Using OPA for cloud-native app authorization

In the cloud-native space, microservice architectures and containers are reshaping the way that enterprises build and deploy applications. They function, in a word, differently than traditional monolithic applications.

Microservices are far more distributed and dynamic than their traditional counterparts. A single application might have tens or hundreds of microservices, leading potentially to thousands of separate OS-level processes, each with its own API, deployed across multiple data centers all over the world, and spun up and down dynamically. These architectural differences from monolithic applications cause challenges for developers, operations, and security alike.

Among the biggest security challenges is authorization: controlling what users and machines can and can’t do within the application. In the pre-cloud era, authorization was solved at the gateway level—at the point at which end-users interacted with the application’s API—and often the downstream requests were assumed to be authorized.

For a microservice application running in the cloud, gateway-level authorization is far less secure. If an attacker compromises a single microservice component, they can run the APIs of all the microservices that make up that application, which gives them complete control over it and all of the data it protects. So while internal APIs and microservice architecture enable better time-to-market for the application, they also pose a substantial security risk and need to be protected by deploying authentication and authorization, just like for public APIs.

Changing development strategy

Not only are the architectural changes brought about by microservices substantial, but the way people develop microservice-based applications is changing radically too. Traditionally, companies had a few highly coordinated development teams who built the application in tandem, and who released software only after intense scrutiny. Today, numerous dev teams work independently on discrete, individual application components, and they release code whenever they see fit. No team is responsible for “the whole app.” The benefit of having numerous teams is that they can all work independently, and therefore deliver software more efficiently overall.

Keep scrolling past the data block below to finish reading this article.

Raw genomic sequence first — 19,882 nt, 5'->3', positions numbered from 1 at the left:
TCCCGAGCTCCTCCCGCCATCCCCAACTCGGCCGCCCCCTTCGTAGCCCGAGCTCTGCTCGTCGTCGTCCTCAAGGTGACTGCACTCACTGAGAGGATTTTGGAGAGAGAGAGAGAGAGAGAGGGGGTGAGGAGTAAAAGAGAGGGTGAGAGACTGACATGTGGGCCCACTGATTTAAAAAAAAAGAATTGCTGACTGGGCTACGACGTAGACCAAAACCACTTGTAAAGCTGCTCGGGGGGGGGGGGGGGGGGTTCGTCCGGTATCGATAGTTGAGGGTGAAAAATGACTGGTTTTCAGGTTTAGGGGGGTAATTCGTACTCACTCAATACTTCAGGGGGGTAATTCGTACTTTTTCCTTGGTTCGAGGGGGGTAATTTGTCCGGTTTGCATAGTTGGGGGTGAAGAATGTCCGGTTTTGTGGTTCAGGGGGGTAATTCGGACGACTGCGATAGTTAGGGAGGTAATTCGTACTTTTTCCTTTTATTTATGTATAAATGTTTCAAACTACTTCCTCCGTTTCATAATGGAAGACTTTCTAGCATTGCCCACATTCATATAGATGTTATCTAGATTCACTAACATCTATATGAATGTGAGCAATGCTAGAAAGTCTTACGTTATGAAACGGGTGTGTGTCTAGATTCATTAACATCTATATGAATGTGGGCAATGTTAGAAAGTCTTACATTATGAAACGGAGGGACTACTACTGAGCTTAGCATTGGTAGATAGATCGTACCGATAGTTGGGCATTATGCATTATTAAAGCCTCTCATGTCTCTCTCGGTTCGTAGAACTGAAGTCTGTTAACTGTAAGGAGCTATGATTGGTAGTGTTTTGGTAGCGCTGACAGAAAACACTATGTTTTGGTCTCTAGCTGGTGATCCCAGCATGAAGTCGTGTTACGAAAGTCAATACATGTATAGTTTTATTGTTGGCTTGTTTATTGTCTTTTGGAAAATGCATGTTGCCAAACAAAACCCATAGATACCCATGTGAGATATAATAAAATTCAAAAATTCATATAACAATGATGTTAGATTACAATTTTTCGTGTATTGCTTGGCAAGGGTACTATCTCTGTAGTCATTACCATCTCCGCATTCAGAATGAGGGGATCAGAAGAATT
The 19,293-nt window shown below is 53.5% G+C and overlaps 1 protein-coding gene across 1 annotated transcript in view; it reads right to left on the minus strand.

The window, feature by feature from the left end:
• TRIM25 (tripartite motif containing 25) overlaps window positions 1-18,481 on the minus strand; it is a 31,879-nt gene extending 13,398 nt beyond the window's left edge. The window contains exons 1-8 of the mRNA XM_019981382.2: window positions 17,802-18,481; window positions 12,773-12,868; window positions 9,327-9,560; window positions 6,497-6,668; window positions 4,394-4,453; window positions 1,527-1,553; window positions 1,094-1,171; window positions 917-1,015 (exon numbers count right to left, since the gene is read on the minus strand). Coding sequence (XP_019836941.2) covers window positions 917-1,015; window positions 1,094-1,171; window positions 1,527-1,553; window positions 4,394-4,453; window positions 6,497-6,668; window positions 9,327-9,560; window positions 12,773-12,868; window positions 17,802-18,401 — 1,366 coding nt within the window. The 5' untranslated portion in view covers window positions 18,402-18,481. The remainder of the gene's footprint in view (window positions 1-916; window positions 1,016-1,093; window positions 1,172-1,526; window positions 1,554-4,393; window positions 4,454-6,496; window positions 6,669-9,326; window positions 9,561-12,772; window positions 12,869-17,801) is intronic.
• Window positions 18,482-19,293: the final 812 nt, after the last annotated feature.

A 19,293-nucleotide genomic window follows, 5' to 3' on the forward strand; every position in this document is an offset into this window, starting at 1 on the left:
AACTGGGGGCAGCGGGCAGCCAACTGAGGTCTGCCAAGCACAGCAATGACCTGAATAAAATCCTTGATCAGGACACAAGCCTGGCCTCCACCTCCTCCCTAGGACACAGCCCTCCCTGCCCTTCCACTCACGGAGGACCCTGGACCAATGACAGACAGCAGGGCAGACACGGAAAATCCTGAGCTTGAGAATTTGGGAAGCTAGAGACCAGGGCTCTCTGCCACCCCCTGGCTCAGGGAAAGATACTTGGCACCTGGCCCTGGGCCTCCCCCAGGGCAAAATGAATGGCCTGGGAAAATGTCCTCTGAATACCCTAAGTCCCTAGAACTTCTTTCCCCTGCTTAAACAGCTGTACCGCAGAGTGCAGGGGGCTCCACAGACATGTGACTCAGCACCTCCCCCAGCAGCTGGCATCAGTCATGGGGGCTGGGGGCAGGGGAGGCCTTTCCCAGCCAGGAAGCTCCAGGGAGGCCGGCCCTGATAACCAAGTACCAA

However, having numerous teams also means that every team needs to maintain and enforce authorization policies for each of the services they are responsible for. The real challenge is that security, compliance, and operational teams also need to understand these authorization policies; they’re responsible for them. And if you ask 10 teams to implement authorization for their service, you’ll end up with 10 different hardcoded implementations in different programming languages, with different enforcement guarantees and different ways of logging unauthorized access attempts.

Copyright © 2020 IDG Communications, Inc.

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